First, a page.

THE LIFE AND TIMES OF THE HONEYBEE

The author of The Life and Times of the Apple (Orchard, 1992) uses the same breezy, colorful format to introduce the honeybee, its history, anatomy, odd facts, and daily life. He describes the bee from egg to adult in brief text and soft-colored pictures. Each spread offers a dozen or more drawings and tidbits, e.g., bee communication through dancing, beekeeping, wax and honey products, bees through history, and around the world. This is a charming browsing title, but the text lacks precision and the author gives no sources. Micucci notes, ``8000 B.C. After the Ice Age, people hunted bees with torches.'' Maybe, but how do we know? He states that the round dance is used when the flowers are ``less than 100 yards away.'' Encyclopedia Americana (1994, Volume 3) says that when the nectar source is closer than about ten yards, the circular dance is used. For nectar from 10 to 100 yards away, the dance becomes sickle-shaped and eventually the figure eight. Honeybees are fascinating and have been extensively researched; most science enthusiasts will want more information than this title provides. (Picture book/nonfiction. 7-10)

Pub Date: March 1, 1995

ISBN: 0-395-65968-X

Page Count: 32

Publisher: N/A

Review Posted Online: May 20, 2010

Kirkus Reviews Issue: March 15, 1995

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Ironically, by choosing such a dramatic catalyst, the author weakens the adventure’s impact overall and leaves readers to...

ESCAPE FROM BAXTERS' BARN

A group of talking farm animals catches wind of the farm owner’s intention to burn the barn (with them in it) for insurance money and hatches a plan to flee.

Bond begins briskly—within the first 10 pages, barn cat Burdock has overheard Dewey Baxter’s nefarious plan, and by Page 17, all of the farm animals have been introduced and Burdock is sharing the terrifying news. Grady, Dewey’s (ever-so-slightly) more principled brother, refuses to go along, but instead of standing his ground, he simply disappears. This leaves the animals to fend for themselves. They do so by relying on their individual strengths and one another. Their talents and personalities match their species, bringing an element of realism to balance the fantasy elements. However, nothing can truly compensate for the bland horror of the premise. Not the growing sense of family among the animals, the serendipitous intervention of an unknown inhabitant of the barn, nor the convenient discovery of an alternate home. Meanwhile, Bond’s black-and-white drawings, justly compared to those of Garth Williams, amplify the sense of dissonance. Charming vignettes and single- and double-page illustrations create a pastoral world into which the threat of large-scale violence comes as a shock.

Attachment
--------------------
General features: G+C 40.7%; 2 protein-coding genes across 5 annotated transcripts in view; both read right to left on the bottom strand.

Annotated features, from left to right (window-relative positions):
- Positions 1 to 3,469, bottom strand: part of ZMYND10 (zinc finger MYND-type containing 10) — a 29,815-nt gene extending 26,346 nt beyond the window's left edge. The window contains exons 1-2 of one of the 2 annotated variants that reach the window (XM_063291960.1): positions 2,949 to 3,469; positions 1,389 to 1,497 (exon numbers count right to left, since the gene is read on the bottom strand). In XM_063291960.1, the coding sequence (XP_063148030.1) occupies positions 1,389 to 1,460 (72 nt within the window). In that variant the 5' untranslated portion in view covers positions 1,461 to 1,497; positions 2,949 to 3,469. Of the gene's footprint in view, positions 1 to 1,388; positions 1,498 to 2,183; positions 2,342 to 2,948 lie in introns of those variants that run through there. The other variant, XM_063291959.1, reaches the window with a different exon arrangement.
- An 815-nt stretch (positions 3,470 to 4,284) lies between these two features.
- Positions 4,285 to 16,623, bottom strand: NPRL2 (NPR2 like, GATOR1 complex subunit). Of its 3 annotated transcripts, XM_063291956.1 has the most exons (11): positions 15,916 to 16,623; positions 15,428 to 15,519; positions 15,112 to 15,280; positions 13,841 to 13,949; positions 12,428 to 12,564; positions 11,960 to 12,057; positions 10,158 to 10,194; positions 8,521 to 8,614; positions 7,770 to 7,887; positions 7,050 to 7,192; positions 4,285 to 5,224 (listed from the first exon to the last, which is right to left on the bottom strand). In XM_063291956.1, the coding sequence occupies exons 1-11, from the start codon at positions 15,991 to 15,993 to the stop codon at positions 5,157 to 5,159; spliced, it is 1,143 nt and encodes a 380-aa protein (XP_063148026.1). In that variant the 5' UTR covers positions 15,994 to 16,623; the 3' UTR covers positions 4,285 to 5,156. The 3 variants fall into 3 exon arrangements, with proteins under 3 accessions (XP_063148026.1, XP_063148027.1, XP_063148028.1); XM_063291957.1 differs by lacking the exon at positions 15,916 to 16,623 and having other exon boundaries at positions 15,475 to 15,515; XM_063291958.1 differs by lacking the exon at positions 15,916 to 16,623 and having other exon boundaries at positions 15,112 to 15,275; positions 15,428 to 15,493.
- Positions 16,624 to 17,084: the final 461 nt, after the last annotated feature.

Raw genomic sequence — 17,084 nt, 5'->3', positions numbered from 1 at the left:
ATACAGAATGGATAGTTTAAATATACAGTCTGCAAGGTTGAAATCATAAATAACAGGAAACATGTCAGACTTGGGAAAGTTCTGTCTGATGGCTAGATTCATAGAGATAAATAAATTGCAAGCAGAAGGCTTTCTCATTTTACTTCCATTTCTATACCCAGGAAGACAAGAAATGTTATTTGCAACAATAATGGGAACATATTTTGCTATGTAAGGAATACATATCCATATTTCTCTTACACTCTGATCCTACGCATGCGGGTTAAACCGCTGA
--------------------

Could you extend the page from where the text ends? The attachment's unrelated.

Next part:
Ironically, by choosing such a dramatic catalyst, the author weakens the adventure’s impact overall and leaves readers to ponder the awkward coincidences that propel the plot. (Animal fantasy. 8-10)

Pub Date: July 7, 2015

ISBN: 978-0-544-33217-1

Page Count: 256

Publisher: HMH Books

Review Posted Online: April 1, 2015

Kirkus Reviews Issue: April 15, 2015

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MR. POPPER'S PENGUINS

This is rather a silly story, and I don't believe children will think it particularly funny. A paper hanger and painter finds time on his hands in winter, and spends it in reading of arctic exploration. It is all given reality when he receives a present of a penguin, which makes its nest in the refrigerator on cubes of ice, mates with a lonely penguin from the zoo, and produces a family of penguins which help set the Poppers on their feet.

Pub Date: Sept. 26, 1938

ISBN: 978-0-316-05843-8

Page Count: 139

Publisher: Little, Brown

Review Posted Online: Jan. 15, 2014

Kirkus Reviews Issue: Sept. 1, 1938

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